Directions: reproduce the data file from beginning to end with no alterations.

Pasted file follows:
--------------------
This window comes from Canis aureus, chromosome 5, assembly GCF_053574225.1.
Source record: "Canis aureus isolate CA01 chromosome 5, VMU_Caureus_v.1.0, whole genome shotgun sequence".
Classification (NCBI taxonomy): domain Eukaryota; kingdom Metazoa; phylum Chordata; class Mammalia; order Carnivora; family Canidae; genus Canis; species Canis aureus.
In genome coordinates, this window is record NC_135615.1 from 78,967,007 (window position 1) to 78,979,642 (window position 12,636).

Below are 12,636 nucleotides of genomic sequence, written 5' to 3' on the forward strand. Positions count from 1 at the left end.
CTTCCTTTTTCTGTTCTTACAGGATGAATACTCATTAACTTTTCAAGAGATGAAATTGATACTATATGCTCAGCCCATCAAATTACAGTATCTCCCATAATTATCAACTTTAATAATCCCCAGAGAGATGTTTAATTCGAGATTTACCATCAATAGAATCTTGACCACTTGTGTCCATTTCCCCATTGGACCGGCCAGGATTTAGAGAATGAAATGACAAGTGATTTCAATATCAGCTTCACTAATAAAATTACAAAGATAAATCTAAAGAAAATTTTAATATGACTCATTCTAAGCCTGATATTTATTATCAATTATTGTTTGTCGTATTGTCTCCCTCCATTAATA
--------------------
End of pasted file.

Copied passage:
This window comes from Canis aureus, chromosome 5, assembly GCF_053574225.1.
Source record: "Canis aureus isolate CA01 chromosome 5, VMU_Caureus_v.1.0, whole genome shotgun sequence".
Classification (NCBI taxonomy): domain Eukaryota; kingdom Metazoa; phylum Chordata; class Mammalia; order Carnivora; family Canidae; genus Canis; species Canis aureus.
In genome coordinates, this window is record NC_135615.1 from 78,967,007 (window position 1) to 78,979,642 (window position 12,636).

Below are 12,636 nucleotides of genomic sequence, written 5' to 3' on the forward strand. Positions count from 1 at the left end.
CTTCCTTTTTCTGTTCTTACAGGATGAATACTCATTAACTTTTCAAGAGATGAAATTGATACTATATGCTCAGCCCATCAAATTACAGTATCTCCCATAATTATCAACTTTAATAATCCCCAGAGAGATGTTTAATTCGAGATTTACCATCAATAGAATCTTGACCACTTGTGTCCATTTCCCCATTGGACCGGCCAGGATTTAGAGAATGAAATGACAAGTGATTTCAATATCAGCTTCACTAATAAAATTACAAAGATAAATCTAAAGAAAATTTTAATATGACTCATTCTAAGCCTGATATTTATTATCAATTATTGTTTGTCGTATTGTCTCCCTCCATTAATA